Not even a bucking bull can knock the smile off Ching's face
PATRICK CHING is a bullrider, a bullfighter, a rough and ready cowboy rodeo clown.
"I did break my leg almost 5 weeks ago and I consider myself healed already," he says. "Even though the bones might need to catch up with my mind."
Patrick Ching is a painter, an artist, a sensitive soul.
"When I take on art students, from the first time they meet with me, I hope their world will never look the same," he says. "I hope that they will always ask themselves those questions, why is the ocean that color, why the mountains are that color, why the sky at sunset turns that color."
Ching owns an art gallery in Waimanalo, he's authored books. He's created beautiful portraits of Hawaiian wilderness and wildlife.
He's also the guy who gets 1,000-plus-pounds snorting animals with horns to run toward him so others can run away.
"I have that kind of animal magnetism," he says.
He grew up in school restless and athletic and kolohe and bored. Pretty much the kind of kid you would expect to grow up to be a bullrider.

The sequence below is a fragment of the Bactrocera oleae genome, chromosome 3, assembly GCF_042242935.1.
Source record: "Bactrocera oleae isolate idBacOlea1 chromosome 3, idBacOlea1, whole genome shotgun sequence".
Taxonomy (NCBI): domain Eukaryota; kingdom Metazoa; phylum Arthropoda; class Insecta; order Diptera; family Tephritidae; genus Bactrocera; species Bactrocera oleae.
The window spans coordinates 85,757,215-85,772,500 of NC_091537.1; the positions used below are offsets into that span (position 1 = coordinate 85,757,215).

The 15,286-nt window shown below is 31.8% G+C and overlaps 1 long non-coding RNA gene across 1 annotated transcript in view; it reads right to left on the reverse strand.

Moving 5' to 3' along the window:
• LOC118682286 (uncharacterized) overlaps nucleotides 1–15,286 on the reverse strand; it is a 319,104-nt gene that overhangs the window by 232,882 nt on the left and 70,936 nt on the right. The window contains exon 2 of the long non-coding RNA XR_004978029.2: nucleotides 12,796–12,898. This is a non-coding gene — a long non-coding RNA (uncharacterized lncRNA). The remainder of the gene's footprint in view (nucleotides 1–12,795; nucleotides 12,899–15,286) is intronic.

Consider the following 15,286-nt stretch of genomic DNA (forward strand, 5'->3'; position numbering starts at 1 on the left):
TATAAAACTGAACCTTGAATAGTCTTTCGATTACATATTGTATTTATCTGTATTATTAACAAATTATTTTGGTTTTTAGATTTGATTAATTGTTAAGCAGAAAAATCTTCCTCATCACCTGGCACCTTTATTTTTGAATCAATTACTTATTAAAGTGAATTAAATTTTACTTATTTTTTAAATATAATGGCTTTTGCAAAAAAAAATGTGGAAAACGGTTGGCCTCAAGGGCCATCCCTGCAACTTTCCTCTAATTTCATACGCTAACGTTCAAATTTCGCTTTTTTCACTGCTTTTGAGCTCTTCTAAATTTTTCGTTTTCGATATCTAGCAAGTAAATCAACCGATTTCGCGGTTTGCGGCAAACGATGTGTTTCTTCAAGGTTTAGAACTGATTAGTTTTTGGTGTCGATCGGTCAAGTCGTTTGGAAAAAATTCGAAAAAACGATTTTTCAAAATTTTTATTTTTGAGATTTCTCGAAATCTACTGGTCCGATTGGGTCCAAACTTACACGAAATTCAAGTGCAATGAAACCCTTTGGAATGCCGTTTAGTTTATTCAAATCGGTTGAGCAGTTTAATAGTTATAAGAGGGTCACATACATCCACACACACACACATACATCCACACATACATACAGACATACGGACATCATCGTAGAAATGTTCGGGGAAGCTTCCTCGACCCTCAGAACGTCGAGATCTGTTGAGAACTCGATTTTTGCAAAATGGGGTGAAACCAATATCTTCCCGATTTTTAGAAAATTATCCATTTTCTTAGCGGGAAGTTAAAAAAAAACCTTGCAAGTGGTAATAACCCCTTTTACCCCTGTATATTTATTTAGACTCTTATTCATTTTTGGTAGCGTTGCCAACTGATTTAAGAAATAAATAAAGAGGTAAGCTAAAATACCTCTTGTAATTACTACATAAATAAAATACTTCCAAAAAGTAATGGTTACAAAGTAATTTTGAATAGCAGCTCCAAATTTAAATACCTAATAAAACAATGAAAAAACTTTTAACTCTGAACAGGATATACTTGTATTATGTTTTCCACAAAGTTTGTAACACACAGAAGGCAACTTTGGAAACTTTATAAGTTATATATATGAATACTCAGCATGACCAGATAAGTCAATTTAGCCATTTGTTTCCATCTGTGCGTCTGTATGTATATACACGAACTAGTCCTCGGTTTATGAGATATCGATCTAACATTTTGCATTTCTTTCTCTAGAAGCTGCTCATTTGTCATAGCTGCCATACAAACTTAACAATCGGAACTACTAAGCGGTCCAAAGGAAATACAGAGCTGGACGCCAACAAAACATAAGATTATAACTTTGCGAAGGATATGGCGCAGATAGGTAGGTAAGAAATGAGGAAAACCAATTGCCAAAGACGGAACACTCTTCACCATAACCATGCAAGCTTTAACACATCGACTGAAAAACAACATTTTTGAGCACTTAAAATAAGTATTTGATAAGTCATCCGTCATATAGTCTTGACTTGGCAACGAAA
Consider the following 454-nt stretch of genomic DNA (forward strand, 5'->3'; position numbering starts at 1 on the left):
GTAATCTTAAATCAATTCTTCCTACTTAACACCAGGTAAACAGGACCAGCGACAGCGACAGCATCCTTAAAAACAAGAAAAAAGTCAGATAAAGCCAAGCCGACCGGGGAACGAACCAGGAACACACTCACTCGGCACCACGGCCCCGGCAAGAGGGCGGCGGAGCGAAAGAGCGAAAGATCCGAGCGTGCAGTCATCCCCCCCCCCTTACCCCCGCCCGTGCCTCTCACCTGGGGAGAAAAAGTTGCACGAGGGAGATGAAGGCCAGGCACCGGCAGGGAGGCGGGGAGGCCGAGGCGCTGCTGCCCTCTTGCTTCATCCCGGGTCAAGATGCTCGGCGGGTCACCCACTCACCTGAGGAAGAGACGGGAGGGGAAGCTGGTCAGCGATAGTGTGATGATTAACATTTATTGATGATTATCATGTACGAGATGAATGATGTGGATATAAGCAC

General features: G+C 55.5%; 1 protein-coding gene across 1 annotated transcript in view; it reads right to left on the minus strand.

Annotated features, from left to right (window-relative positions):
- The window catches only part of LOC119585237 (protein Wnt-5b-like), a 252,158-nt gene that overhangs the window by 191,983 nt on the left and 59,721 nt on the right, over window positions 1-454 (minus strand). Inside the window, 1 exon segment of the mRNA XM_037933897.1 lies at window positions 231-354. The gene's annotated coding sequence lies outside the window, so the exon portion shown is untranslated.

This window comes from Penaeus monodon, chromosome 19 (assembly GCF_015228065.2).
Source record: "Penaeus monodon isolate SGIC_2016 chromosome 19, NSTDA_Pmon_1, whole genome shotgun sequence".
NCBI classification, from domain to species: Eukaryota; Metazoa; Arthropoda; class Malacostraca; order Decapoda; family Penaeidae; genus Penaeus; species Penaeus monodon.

"I wanted to be good at something," he says, "better than all my friends at something."
He was. And so he ended up in "Outward Bound, because I was good at getting in trouble. I was really good at it. So good they gave me what they call a scholarship," he says.
"That was my choice," he says. "Either detention home or Outward Bound. That was a no brainer to me, I like camping."
But something happened, on that long-ago trip to Pololu Valley. He saw an io, a Hawaiian hawk, and it captivated him. He knew right then what he wanted to do. He wanted to share this moment with others. He would become a wildlife artist, "or die trying." It was a kid's promise, but it would guide him the rest of his life.
Later he became a ranger, "living a good part of my life on deserted islands with no people, just turtles and seals and birds on the Northwest Hawaiian atolls." And they inspired him, too.
When taking care of the Kilauea Lighthouse and National Wildlife Refuge he patrolled the park on horseback, worked with the ranchers who used the land. He discovered bulls.
"Whenever I get to spend time next to them, their energy comes into me and it lasts me for weeks," he says.
And he talks of that dance they do, when those horns come at him, when he's so close to the bull he can smell its forehead, when he knows they're in the moment together, and he's safe. And also of looking at something, seeing it so clearly his vision is better than a photograph, striving to capture the moment just like this.
It seems both of these things he'll do or die trying. But he is still alive. He is so, so alive.
He says, "We're in there for those beautiful moments when it all works out."